Today’s flashback revisits a project that I first launched back in 2003. The concept was to document and photograph every bass along with compiling on the water notes as we made our way through the day. This outing took place on Lake Bracken in Knox County, Illinois and here’s how it went via most of the original posting.
Originally posted 8-10-05
In our fourth “Day on the Lake” installment we once again spend a “Day on the Lake with the Dads” as Dad and I selected Lake Bracken for some bass fishing. We hadn’t fished the lake since an outing on 6/1/05 so we hoped the bass had forgotten who we were and turned dumb again. Though we didn’t meet any of our previous DOTL totals, we were rewarded with a respectable creel of uneducated fish. Here’s a look at our day.
Date: July 13, 2005
Location: Lake Bracken
Air Temp: 75F-85F
H20 Temp: 79F
5:35am-6:00am – We pound Ramp Road, which is usually good for several bites but not today. A barrage of lures including a Mann’s 4- crankbait, a Texas rigged lizard, a buzzbait, a spinnerbait and a Rebel Ghost Minnow jerkbait produces only one hookup on a small bass that throws the lure on the way to the boat.
6:10am-6:30am – West Bay results in a pair of bass that weigh 0-13 and 1-1 respectively. Dad’s falls to a Texas rigged lizard (red) while mine hits a 5” Yamasenko wacky rig (black). Both fish come off of the Beaver Lodge and we each miss a pair of other strikes.
6:35am-7:00am – After catching my first bass on the Senko, the rest of my poles remain on the floor of the boat. Two short bass during this stretch reinforce my lure selection and it’s not long before the guy in the back of the boat is occasionally tossing an identical bait. Every bass we land for the rest of the day has a Senko hanging from its mouth.
7:10am-10:15am – One bass apiece causes our confidence in the Senko to waver but only momentarily. Dad nets a nice 2-7 off of Island Lane Point that has my Senko firmly hooked in its jaw. A good fish does wonders for your confidence and recharges your faith in what’s tied on the end of your line.
10:15am-11:15am – The Wild Side (Lake Bracken’s uninhabited south shore) gives up four bass in an hour as we work our way back to West Bay. Dad accounts for three of the fish with one coming in right at the twelve-inch “keeper” mark.
11:30am-1:05pm – The home stretch includes Oak Cove and Ramp Road and results in ten bass. This doubles our total from the previous six hours on the water. While I got out front catching five of our first seven bass, Dad comes on strong at the finish to outfish me eleven to nine.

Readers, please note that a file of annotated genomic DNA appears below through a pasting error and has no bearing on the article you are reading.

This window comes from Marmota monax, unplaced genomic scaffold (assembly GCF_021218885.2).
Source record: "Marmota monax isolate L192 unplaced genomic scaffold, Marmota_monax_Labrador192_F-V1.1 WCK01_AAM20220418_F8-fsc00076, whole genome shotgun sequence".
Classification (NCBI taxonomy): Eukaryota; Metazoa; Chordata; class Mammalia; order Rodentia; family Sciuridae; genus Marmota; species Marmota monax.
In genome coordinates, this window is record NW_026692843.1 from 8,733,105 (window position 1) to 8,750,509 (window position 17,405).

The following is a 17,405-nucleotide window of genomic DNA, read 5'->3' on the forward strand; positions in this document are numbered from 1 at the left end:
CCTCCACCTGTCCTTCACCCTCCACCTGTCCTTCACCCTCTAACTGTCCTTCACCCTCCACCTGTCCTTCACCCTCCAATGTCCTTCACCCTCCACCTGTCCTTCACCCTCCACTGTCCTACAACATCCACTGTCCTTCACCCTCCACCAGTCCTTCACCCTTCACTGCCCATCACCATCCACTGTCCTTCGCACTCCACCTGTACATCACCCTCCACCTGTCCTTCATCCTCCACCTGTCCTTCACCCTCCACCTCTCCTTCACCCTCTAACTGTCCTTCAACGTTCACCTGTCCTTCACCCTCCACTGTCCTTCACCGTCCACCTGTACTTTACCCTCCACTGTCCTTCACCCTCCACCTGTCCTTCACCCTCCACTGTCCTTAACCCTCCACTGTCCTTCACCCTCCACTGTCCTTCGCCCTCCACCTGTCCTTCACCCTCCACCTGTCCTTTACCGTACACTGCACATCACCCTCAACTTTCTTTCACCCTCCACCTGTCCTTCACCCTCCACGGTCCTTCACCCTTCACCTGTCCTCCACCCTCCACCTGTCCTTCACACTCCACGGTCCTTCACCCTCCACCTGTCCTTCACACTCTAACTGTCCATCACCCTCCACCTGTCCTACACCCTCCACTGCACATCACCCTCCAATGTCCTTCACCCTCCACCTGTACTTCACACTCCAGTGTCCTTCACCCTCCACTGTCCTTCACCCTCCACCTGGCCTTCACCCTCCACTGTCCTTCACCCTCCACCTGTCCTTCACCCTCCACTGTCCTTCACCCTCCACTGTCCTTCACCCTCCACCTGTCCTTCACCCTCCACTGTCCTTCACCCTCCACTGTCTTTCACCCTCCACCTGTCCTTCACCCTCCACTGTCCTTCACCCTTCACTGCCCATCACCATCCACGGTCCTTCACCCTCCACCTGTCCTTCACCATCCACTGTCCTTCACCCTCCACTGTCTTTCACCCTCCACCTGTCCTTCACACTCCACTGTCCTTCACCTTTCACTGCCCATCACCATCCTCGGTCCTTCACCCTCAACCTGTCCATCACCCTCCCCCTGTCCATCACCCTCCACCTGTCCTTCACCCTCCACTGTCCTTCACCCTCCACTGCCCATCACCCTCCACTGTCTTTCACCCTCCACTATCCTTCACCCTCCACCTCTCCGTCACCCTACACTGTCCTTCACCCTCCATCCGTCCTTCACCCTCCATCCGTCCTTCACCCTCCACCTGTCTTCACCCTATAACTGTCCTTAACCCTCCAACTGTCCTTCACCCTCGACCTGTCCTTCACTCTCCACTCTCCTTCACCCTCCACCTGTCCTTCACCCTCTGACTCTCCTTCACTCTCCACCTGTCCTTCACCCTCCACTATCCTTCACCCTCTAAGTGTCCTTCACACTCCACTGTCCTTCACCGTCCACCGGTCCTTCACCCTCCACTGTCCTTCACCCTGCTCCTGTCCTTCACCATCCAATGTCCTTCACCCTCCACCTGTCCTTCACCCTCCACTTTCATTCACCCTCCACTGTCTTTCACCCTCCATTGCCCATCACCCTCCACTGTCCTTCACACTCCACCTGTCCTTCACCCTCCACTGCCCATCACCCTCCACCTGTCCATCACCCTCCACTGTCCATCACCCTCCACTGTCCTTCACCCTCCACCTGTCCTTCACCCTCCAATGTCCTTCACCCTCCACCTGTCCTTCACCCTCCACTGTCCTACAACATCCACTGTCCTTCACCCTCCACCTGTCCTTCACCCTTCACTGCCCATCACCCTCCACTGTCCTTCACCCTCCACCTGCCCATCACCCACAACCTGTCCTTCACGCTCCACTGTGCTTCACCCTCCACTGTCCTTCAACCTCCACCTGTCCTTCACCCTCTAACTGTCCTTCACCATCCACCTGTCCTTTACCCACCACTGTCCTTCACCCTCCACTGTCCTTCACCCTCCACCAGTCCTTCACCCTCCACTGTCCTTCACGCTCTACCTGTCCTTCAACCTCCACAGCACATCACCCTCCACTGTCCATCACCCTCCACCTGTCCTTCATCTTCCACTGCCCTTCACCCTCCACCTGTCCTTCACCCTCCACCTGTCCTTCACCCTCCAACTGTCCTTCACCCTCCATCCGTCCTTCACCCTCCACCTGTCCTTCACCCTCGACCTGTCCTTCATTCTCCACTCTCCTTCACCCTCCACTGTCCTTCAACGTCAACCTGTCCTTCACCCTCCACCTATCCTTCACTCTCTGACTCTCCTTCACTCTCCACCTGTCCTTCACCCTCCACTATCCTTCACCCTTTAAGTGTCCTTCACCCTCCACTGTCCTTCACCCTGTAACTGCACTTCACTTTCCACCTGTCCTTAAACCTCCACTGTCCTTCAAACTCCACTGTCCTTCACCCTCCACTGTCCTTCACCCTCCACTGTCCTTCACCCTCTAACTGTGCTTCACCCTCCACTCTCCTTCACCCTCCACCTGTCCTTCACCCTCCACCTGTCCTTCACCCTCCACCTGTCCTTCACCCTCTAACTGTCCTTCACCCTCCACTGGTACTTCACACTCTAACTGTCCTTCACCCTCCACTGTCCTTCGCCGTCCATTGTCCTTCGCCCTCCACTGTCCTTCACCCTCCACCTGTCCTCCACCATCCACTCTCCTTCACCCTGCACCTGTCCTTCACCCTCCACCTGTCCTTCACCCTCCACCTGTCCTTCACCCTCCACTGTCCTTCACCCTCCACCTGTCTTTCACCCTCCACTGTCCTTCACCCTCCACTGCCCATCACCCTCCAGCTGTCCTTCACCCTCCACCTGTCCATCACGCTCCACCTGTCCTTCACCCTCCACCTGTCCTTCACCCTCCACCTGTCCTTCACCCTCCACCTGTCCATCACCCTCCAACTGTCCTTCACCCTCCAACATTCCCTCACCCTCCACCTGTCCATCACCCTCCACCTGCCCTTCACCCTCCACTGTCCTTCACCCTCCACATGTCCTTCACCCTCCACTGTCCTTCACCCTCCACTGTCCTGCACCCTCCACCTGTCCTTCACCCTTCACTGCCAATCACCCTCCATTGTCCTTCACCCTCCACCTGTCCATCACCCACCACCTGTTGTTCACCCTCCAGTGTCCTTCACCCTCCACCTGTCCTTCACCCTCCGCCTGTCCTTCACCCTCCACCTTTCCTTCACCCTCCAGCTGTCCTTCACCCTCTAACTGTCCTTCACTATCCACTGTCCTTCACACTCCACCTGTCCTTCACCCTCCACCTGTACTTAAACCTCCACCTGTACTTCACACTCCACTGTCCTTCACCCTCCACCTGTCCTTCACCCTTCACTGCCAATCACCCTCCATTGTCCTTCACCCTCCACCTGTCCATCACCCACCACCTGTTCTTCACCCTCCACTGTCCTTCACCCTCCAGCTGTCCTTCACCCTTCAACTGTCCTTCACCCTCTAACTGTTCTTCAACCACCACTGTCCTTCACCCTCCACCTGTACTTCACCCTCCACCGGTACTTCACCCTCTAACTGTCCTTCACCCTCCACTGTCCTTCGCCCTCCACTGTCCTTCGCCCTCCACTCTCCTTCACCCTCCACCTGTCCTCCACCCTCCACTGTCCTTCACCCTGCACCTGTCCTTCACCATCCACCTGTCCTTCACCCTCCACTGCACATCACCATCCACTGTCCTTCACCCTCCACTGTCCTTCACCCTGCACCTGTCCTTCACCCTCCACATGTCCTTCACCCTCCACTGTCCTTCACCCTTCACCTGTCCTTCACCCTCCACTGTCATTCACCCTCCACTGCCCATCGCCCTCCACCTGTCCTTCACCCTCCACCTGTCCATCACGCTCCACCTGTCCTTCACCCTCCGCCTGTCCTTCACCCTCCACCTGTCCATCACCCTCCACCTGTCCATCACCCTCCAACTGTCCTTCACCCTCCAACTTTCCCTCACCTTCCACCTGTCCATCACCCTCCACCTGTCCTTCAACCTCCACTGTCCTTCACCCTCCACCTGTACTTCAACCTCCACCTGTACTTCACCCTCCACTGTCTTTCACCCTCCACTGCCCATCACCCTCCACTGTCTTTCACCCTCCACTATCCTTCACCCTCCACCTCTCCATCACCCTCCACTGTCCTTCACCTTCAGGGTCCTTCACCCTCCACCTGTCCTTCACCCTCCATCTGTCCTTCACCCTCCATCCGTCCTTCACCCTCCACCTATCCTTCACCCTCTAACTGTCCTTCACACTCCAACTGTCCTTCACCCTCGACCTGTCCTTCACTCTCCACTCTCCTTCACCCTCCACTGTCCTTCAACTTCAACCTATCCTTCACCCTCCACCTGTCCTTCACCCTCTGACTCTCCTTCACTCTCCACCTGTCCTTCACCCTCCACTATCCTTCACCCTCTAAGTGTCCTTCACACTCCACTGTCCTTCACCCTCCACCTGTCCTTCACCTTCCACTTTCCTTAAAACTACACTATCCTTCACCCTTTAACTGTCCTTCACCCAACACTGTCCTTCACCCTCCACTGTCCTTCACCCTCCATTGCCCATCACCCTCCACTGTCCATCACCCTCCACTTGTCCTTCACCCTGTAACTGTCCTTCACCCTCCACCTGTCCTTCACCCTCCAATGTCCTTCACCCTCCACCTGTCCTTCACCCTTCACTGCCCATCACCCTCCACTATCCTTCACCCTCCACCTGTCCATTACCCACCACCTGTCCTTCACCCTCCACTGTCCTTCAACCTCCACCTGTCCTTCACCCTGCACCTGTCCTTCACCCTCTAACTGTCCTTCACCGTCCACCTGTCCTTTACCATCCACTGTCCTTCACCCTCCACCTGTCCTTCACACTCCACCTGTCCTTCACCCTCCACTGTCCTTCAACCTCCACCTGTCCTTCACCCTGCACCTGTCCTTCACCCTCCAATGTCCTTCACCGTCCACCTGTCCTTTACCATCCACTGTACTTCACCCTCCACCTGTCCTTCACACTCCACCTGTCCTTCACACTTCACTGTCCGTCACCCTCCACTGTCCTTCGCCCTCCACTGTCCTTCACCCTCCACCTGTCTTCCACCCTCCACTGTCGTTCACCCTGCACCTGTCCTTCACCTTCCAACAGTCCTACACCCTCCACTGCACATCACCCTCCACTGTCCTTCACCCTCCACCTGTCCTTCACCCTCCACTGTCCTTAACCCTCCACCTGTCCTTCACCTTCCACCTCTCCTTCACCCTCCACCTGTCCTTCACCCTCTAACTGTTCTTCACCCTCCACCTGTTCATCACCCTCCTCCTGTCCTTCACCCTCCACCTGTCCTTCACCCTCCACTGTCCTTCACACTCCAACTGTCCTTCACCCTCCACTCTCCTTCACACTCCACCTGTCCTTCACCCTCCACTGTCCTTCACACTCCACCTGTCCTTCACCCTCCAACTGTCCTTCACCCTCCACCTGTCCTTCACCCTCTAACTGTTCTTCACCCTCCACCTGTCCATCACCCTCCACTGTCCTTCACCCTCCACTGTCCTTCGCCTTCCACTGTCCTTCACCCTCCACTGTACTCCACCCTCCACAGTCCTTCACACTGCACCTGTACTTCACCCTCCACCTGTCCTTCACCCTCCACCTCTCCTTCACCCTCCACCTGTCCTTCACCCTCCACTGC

Total Bass 20
Dad’s Bass 11
Troy’s Bass 9
Streaks-Dad 3 consecutive bass (10:22am-11:15am & 11:41am-11:57am)
Streaks-Troy 3 consecutive bass (6:43am-8:18am)
Droughts-Dad 3:27 (6:27am-9:54am)
Droughts-Troy 1:59 (8:18am-10:17am)
Plastic worms (Senko) 19
Plastic lizard 1
7.5-10” bass 6
10.5-11.5” bass 8
12” and over 6
Total 5 Weight: 5-14
Species Title – Dad claims the title as he adds two green sunfish to his bass total. These aggressive little guys will try to eat lures way bigger than they have any business attempting to swallow. Lake Bracken has a substantial population of this species that typically lurk in the shallows, particularly around riprap shorelines. Often incorrectly called “Rock Bass” (by myself as well as others), these fish are quite colorful with a wide variety of color shades including greens, yellows, oranges and black. Julie could probably paint a much better picture describing specific color names but I’m more in tune with something in the lines of the Crayola sixteen pack.
Tackle – Once again, we came fully armed with ten poles and in excess of 30 pounds of tackle. After the first 45 minutes on the water, I used one rod and reel and went through a couple Senkos. Dad held out a little longer as he waited close to four hours before putting all else aside and switching exclusively to the Senko wacky rig. However, you never know what will happen on the water and you need to come prepared. It wasn’t too long ago that I either left my Senko’s at home or on the floor of the boat tucked away somewhere in a tacklebox.
Lake Patrol – Mr. Purl and his dog, Goldie, run the lake patrol and usually show up between 8:30 am and 10:00 am to check anglers. For several years, Mr. Purl was my neighbor when I lived on the lake and we would generally have a lengthy chat about once a week as we crossed paths. One benefit of such conversations was being given a break on the $3.00 guest-fishing fee on a number of occasions. We weren’t so lucky during our DOTL but on a later trip Dad and I were granted a free day. Mr. Purl said he enjoyed the conversation so much as we floated in the middle of the lake that he would give us a break. Brent and I weren’t so lucky recently but we have learned to keep talking and not reach for the wallet right away just in case.
Not our largest batch of bass but I find it fun to set out with the goal of chronicling the day on the water and then just letting the chips fall where they may. The current version of this project is something that I call “Lake Lowdown.” Somehow, I managed to forget this project last year but look to make up for it with a 2020 version before we call it a year. Talk to you later. Troy